A federal health insurance coverage price transparency rule takes effect on July 1, 2022, for all health insurance policies renewed between January 1, 2022, and July 1, 2022. For all other plans, the requirement will take effect upon renewal in 2022. The new rule applies to health insurance carriers and employers that offer group coverage excluding:
- Grandfathered plans
- Excepted benefits (e.g., standalone vision, dental plans)
- Retiree only plans
- Short-term limited duration plans
- FSAs, HRAs, & HSAs
The regulation requires all affected insurance carriers and group health plan sponsors to make machine-readable data files of health care price information available online and maintain the data. One file must contain all in-network provider negotiated rates, and the other historical out-of-network allowed amounts, all of which must be updated monthly. The regulation initially required a third machine-readable file of prescription drug pricing information to be made available, but that part of the rule is delayed until further notice. So, any group with a renewal between January and July needs to ensure machine-readable files of the rates their plan pays providers are posted on July 1, and all other groups need to make sure their machine-readable files are online and accessible in the month in which their 2022-2023 plan or policy year begins.
Machine-readable data does not necessarily mean data files that are understandable to the average consumer. However, the information does need to meet detailed technical specifications. Files must include billing codes used to identify items/services, and they must meet the standardized formatting guidelines outlined in the rule. The files cannot be PDF or Excel documents, and they must be publicly accessible, meaning a health insurance carrier or group plan sponsor cannot require any personal information, password, or other credential to view the data.
The machine-readable file that addresses out-of-network allowable charges must show historical payments to and billed charges from out-of-network providers. The files must include all out-of-network payments unless the provider has fewer than 20 claims for the item or service during the reporting period. The reporting period for out-of-network claims information is the 90-day period starting 180 days before the file publication date. The file needs to be updated every month to show the correct reporting period. That means a provider’s claims which were excluded one month might need to be included the next month’s data report based on the number of claims. It also means that all groups need to be prepared to present historical claims data on July 1, 2022.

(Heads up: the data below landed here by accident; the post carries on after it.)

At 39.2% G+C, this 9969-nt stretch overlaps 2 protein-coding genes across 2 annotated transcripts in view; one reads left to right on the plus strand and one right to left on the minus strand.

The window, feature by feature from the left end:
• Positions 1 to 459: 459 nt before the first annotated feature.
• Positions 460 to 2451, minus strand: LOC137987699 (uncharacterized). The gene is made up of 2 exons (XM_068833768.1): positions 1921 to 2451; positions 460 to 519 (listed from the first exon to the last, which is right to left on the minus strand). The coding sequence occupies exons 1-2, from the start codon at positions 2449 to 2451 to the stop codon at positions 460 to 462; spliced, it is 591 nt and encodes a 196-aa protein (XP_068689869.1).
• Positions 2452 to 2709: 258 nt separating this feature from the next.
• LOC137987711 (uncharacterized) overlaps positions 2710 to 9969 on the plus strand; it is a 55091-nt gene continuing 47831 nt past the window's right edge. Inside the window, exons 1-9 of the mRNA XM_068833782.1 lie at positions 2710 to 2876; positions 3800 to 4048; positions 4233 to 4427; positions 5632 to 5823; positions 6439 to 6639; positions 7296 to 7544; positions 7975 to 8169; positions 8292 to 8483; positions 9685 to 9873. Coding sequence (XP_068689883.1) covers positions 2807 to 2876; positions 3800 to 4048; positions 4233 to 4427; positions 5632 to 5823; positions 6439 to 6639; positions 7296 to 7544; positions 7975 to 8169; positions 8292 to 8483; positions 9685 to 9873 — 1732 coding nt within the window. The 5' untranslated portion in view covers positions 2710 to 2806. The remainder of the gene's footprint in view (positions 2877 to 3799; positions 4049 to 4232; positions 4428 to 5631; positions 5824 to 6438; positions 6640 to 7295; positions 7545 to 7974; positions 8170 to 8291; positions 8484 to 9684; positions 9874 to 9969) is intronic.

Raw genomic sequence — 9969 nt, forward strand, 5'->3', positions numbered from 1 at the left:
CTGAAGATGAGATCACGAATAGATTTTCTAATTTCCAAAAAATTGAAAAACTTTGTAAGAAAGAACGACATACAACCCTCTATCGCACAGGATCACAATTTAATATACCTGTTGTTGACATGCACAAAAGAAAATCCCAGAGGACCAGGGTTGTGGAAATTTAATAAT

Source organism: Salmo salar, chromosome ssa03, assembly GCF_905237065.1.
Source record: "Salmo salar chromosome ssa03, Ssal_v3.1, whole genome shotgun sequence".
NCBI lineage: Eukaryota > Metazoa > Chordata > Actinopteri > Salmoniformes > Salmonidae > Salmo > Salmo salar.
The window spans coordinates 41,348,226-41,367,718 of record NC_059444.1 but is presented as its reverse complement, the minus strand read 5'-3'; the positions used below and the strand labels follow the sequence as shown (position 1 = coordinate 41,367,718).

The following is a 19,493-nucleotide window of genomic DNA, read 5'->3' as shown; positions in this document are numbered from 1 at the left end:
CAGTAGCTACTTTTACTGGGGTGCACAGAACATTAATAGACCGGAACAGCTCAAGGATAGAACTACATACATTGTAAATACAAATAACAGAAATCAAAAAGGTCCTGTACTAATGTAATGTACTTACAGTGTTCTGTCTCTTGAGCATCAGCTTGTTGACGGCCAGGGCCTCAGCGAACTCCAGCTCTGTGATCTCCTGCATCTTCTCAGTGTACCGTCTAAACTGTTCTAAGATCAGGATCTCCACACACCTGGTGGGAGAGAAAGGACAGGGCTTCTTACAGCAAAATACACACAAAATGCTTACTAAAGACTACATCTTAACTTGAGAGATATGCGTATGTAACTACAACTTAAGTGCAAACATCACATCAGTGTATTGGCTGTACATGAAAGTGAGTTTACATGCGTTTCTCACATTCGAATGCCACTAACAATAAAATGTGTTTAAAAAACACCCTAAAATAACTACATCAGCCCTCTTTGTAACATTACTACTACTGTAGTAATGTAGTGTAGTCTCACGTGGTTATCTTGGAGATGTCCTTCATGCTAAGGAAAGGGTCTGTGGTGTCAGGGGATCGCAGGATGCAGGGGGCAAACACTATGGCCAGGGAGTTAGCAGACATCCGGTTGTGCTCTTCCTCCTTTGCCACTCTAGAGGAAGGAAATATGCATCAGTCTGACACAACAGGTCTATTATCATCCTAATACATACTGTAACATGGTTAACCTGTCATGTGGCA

If an employer group of any size offers applicable coverage through a fully-insured health insurance policy administered through a carrier, then the employer plan sponsor may contract with their carrier to fulfill the requirement for them. If the carrier and the employer group agree to this via the renewal contract, then the carrier can assume compliance liability for the employer. The vast majority of fully-insured carriers are offering this as a service.
Employers sponsoring self-funded plans, including those employers who sponsor level-funded plans, always retain compliance liability and cannot shift it to a carrier or other third-party. They may contract with the issuer or other third-party claims administrator or vendor to help them implement and maintain their machine-readable files and online posting responsibilities, but ultimately, it is the plan sponsor’s job to ensure that their plan complies with the new requirements. Also, while the self-funded group can contract with a third party to collect post, and maintain their data via the third-parties website, self-funded and level-funded groups must post a link on their own public website linking to the place online where their machine-readable files are maintained. Therefore, all self-funded and level-funded plans need to make sure they have a plan for posting their data by July 1 or their next renewal date, whichever is applicable. Employers sponsoring self-funded/level-funded plans should confirm with their TPA/carrier whether they plan on assisting with this requirement.
If you have any questions about the regulation, including what health insurance issuers in our service area are doing to help employer groups meet their compliance obligations, please reach out to your account executive or you can email: email@example.com for guidance.